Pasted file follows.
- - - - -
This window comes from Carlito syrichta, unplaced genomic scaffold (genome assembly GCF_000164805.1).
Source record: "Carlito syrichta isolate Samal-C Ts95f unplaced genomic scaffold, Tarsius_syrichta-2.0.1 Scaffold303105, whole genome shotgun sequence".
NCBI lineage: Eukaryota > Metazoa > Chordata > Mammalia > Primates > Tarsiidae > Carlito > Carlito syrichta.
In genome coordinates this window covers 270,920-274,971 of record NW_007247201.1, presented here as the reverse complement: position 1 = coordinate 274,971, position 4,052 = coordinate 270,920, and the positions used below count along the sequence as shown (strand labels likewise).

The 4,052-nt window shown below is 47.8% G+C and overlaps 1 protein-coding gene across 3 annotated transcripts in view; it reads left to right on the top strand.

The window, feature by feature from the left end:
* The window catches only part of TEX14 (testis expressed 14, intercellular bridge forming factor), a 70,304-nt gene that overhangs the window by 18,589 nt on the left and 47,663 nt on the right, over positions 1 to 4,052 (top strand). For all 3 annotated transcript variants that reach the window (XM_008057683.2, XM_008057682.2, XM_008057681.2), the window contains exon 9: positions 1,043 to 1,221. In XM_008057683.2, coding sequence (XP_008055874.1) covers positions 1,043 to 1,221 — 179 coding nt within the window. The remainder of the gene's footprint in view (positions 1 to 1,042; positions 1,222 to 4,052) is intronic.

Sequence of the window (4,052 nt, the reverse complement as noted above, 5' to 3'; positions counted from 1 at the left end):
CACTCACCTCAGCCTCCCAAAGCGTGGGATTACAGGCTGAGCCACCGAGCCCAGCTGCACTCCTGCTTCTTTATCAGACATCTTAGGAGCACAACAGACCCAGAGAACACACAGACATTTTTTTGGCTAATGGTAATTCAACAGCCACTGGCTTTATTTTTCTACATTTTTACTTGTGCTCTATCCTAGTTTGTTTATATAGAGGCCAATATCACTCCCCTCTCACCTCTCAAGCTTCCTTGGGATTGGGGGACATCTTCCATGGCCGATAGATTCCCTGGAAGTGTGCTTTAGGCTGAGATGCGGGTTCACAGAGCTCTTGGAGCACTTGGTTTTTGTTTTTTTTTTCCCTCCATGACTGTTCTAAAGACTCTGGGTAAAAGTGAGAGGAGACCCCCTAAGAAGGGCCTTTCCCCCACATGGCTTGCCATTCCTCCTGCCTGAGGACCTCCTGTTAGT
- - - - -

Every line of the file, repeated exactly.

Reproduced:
This window comes from Carlito syrichta, unplaced genomic scaffold (genome assembly GCF_000164805.1).
Source record: "Carlito syrichta isolate Samal-C Ts95f unplaced genomic scaffold, Tarsius_syrichta-2.0.1 Scaffold303105, whole genome shotgun sequence".
NCBI lineage: Eukaryota > Metazoa > Chordata > Mammalia > Primates > Tarsiidae > Carlito > Carlito syrichta.
In genome coordinates this window covers 270,920-274,971 of record NW_007247201.1, presented here as the reverse complement: position 1 = coordinate 274,971, position 4,052 = coordinate 270,920, and the positions used below count along the sequence as shown (strand labels likewise).

The 4,052-nt window shown below is 47.8% G+C and overlaps 1 protein-coding gene across 3 annotated transcripts in view; it reads left to right on the top strand.

The window, feature by feature from the left end:
* The window catches only part of TEX14 (testis expressed 14, intercellular bridge forming factor), a 70,304-nt gene that overhangs the window by 18,589 nt on the left and 47,663 nt on the right, over positions 1 to 4,052 (top strand). For all 3 annotated transcript variants that reach the window (XM_008057683.2, XM_008057682.2, XM_008057681.2), the window contains exon 9: positions 1,043 to 1,221. In XM_008057683.2, coding sequence (XP_008055874.1) covers positions 1,043 to 1,221 — 179 coding nt within the window. The remainder of the gene's footprint in view (positions 1 to 1,042; positions 1,222 to 4,052) is intronic.

Sequence of the window (4,052 nt, the reverse complement as noted above, 5' to 3'; positions counted from 1 at the left end):
CACTCACCTCAGCCTCCCAAAGCGTGGGATTACAGGCTGAGCCACCGAGCCCAGCTGCACTCCTGCTTCTTTATCAGACATCTTAGGAGCACAACAGACCCAGAGAACACACAGACATTTTTTTGGCTAATGGTAATTCAACAGCCACTGGCTTTATTTTTCTACATTTTTACTTGTGCTCTATCCTAGTTTGTTTATATAGAGGCCAATATCACTCCCCTCTCACCTCTCAAGCTTCCTTGGGATTGGGGGACATCTTCCATGGCCGATAGATTCCCTGGAAGTGTGCTTTAGGCTGAGATGCGGGTTCACAGAGCTCTTGGAGCACTTGGTTTTTGTTTTTTTTTTCCCTCCATGACTGTTCTAAAGACTCTGGGTAAAAGTGAGAGGAGACCCCCTAAGAAGGGCCTTTCCCCCACATGGCTTGCCATTCCTCCTGCCTGAGGACCTCCTGTTAGT